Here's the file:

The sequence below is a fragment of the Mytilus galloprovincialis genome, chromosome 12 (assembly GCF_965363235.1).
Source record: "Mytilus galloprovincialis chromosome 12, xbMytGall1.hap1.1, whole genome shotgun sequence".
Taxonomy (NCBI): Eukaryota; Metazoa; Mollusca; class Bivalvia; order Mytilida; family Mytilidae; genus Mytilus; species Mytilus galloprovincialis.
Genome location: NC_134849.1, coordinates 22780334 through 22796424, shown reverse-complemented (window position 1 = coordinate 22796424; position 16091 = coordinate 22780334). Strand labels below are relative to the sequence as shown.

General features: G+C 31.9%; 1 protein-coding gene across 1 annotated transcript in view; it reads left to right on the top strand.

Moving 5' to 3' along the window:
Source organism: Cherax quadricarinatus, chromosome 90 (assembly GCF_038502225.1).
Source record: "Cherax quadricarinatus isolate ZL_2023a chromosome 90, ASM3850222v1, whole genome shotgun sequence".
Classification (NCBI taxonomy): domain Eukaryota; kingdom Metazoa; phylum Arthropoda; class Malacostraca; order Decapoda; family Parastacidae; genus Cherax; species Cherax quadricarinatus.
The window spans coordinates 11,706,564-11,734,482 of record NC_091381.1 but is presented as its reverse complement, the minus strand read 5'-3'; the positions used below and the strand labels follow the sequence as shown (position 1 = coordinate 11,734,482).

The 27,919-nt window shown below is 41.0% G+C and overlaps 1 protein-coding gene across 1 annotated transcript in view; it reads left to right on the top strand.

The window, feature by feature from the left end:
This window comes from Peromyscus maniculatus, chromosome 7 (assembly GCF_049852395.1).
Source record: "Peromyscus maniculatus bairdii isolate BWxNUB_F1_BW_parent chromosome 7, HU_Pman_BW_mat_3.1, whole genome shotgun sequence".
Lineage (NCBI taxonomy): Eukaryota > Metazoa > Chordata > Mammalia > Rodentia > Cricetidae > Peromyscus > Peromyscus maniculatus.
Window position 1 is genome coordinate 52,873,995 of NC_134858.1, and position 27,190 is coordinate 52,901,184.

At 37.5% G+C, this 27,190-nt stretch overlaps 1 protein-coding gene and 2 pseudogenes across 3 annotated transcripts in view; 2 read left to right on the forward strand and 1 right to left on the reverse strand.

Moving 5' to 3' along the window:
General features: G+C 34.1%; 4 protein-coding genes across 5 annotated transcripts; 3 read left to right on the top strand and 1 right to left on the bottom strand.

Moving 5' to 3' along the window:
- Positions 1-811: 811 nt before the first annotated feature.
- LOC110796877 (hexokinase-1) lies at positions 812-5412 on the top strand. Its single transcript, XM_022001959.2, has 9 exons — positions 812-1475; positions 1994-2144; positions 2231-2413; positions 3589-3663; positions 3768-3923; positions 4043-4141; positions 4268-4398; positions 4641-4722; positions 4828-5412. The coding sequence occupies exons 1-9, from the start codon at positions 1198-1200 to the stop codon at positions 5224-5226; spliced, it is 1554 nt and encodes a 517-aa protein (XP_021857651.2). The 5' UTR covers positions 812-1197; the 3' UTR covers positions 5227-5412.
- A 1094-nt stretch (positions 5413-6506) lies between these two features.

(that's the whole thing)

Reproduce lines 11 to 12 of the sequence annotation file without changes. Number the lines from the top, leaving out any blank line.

The 27,919-nt window shown below is 41.0% G+C and overlaps 1 protein-coding gene across 1 annotated transcript in view; it reads left to right on the top strand.

The window, feature by feature from the left end: